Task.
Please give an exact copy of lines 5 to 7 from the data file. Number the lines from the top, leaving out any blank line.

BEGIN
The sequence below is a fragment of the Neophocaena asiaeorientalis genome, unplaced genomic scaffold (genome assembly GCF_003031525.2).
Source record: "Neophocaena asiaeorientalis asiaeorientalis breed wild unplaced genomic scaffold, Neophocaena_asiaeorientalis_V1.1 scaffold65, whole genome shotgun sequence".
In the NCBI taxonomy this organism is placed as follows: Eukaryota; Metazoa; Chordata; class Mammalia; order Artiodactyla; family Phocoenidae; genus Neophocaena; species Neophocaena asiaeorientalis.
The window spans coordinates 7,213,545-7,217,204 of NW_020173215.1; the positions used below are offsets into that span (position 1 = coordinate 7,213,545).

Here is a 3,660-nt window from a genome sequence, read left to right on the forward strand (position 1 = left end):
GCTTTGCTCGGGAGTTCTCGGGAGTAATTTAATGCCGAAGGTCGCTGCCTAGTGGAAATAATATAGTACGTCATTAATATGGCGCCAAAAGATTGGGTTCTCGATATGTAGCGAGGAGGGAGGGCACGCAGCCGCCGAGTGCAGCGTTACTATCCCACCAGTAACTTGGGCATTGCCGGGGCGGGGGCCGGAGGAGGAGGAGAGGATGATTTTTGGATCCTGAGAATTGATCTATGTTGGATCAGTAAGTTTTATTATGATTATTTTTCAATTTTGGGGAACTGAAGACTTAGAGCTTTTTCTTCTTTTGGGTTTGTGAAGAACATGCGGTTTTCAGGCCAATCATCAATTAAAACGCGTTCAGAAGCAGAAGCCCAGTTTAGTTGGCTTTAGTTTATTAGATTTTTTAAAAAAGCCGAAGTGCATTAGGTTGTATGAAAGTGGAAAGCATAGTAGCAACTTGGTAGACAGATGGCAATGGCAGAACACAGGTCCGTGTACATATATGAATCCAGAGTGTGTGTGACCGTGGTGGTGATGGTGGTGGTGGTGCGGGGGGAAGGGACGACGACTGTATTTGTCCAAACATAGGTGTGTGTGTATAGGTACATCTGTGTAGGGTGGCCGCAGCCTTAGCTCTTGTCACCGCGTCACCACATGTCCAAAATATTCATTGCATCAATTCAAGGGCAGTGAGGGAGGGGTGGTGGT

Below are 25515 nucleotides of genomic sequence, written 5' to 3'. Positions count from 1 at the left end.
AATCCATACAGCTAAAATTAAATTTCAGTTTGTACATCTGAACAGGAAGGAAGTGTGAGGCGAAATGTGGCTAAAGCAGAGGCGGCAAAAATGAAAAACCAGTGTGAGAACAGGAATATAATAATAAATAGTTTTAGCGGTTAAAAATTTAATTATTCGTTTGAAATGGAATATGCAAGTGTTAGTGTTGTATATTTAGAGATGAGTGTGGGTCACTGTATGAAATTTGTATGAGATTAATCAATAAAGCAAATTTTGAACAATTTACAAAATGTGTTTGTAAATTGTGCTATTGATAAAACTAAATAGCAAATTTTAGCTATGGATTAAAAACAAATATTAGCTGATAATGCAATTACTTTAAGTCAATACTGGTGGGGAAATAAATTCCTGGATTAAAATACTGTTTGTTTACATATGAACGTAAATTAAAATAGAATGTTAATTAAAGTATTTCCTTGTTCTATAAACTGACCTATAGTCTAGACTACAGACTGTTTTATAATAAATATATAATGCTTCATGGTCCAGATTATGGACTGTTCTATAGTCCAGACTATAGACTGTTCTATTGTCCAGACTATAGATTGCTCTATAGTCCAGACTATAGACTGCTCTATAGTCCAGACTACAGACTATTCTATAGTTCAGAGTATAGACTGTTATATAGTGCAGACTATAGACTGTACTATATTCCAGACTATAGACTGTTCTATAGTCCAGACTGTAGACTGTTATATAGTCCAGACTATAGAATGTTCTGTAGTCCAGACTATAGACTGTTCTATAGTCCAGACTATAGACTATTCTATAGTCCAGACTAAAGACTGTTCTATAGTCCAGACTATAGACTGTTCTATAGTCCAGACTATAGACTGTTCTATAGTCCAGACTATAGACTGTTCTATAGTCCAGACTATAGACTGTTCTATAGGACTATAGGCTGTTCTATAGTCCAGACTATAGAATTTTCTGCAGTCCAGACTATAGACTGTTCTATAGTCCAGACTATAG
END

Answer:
Here is a 3,660-nt window from a genome sequence, read left to right on the forward strand (position 1 = left end):
GCTTTGCTCGGGAGTTCTCGGGAGTAATTTAATGCCGAAGGTCGCTGCCTAGTGGAAATAATATAGTACGTCATTAATATGGCGCCAAAAGATTGGGTTCTCGATATGTAGCGAGGAGGGAGGGCACGCAGCCGCCGAGTGCAGCGTTACTATCCCACCAGTAACTTGGGCATTGCCGGGGCGGGGGCCGGAGGAGGAGGAGAGGATGATTTTTGGATCCTGAGAATTGATCTATGTTGGATCAGTAAGTTTTATTATGATTATTTTTCAATTTTGGGGAACTGAAGACTTAGAGCTTTTTCTTCTTTTGGGTTTGTGAAGAACATGCGGTTTTCAGGCCAATCATCAATTAAAACGCGTTCAGAAGCAGAAGCCCAGTTTAGTTGGCTTTAGTTTATTAGATTTTTTAAAAAAGCCGAAGTGCATTAGGTTGTATGAAAGTGGAAAGCATAGTAGCAACTTGGTAGACAGATGGCAATGGCAGAACACAGGTCCGTGTACATATATGAATCCAGAGTGTGTGTGACCGTGGTGGTGATGGTGGTGGTGGTGCGGGGGGAAGGGACGACGACTGTATTTGTCCAAACATAGGTGTGTGTGTATAGGTACATCTGTGTAGGGTGGCCGCAGCCTTAGCTCTTGTCACCGCGTCACCACATGTCCAAAATATTCATTGCATCAATTCAAGGGCAGTGAGGGAGGGGTGGTGGT

Below are 25515 nucleotides of genomic sequence, written 5' to 3'. Positions count from 1 at the left end.